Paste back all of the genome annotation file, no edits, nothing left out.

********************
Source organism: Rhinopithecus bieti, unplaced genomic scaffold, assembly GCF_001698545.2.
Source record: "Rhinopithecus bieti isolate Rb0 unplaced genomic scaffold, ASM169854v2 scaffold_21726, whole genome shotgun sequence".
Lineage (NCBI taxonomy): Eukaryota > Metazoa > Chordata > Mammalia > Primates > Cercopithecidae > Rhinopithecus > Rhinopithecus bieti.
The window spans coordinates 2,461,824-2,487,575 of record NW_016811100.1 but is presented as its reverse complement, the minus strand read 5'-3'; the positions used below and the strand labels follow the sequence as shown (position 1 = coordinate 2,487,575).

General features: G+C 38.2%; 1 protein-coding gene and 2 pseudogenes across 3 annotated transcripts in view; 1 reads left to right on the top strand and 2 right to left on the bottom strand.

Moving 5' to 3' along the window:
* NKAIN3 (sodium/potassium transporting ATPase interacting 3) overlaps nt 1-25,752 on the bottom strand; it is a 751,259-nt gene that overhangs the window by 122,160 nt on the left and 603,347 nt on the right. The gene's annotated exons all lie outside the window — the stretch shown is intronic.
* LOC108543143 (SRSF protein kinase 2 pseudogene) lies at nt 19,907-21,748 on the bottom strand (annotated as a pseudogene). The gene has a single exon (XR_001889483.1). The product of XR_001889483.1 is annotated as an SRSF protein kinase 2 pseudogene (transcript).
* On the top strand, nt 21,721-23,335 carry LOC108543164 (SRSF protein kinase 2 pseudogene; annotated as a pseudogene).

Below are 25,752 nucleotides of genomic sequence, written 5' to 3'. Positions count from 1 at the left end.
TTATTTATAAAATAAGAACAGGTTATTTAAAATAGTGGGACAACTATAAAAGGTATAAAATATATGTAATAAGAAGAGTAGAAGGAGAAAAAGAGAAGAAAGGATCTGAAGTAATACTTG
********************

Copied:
Source organism: Rhinopithecus bieti, unplaced genomic scaffold, assembly GCF_001698545.2.
Source record: "Rhinopithecus bieti isolate Rb0 unplaced genomic scaffold, ASM169854v2 scaffold_21726, whole genome shotgun sequence".
Lineage (NCBI taxonomy): Eukaryota > Metazoa > Chordata > Mammalia > Primates > Cercopithecidae > Rhinopithecus > Rhinopithecus bieti.
The window spans coordinates 2,461,824-2,487,575 of record NW_016811100.1 but is presented as its reverse complement, the minus strand read 5'-3'; the positions used below and the strand labels follow the sequence as shown (position 1 = coordinate 2,487,575).

General features: G+C 38.2%; 1 protein-coding gene and 2 pseudogenes across 3 annotated transcripts in view; 1 reads left to right on the top strand and 2 right to left on the bottom strand.

Moving 5' to 3' along the window:
* NKAIN3 (sodium/potassium transporting ATPase interacting 3) overlaps nt 1-25,752 on the bottom strand; it is a 751,259-nt gene that overhangs the window by 122,160 nt on the left and 603,347 nt on the right. The gene's annotated exons all lie outside the window — the stretch shown is intronic.
* LOC108543143 (SRSF protein kinase 2 pseudogene) lies at nt 19,907-21,748 on the bottom strand (annotated as a pseudogene). The gene has a single exon (XR_001889483.1). The product of XR_001889483.1 is annotated as an SRSF protein kinase 2 pseudogene (transcript).
* On the top strand, nt 21,721-23,335 carry LOC108543164 (SRSF protein kinase 2 pseudogene; annotated as a pseudogene).

Below are 25,752 nucleotides of genomic sequence, written 5' to 3'. Positions count from 1 at the left end.
TTATTTATAAAATAAGAACAGGTTATTTAAAATAGTGGGACAACTATAAAAGGTATAAAATATATGTAATAAGAAGAGTAGAAGGAGAAAAAGAGAAGAAAGGATCTGAAGTAATACTTG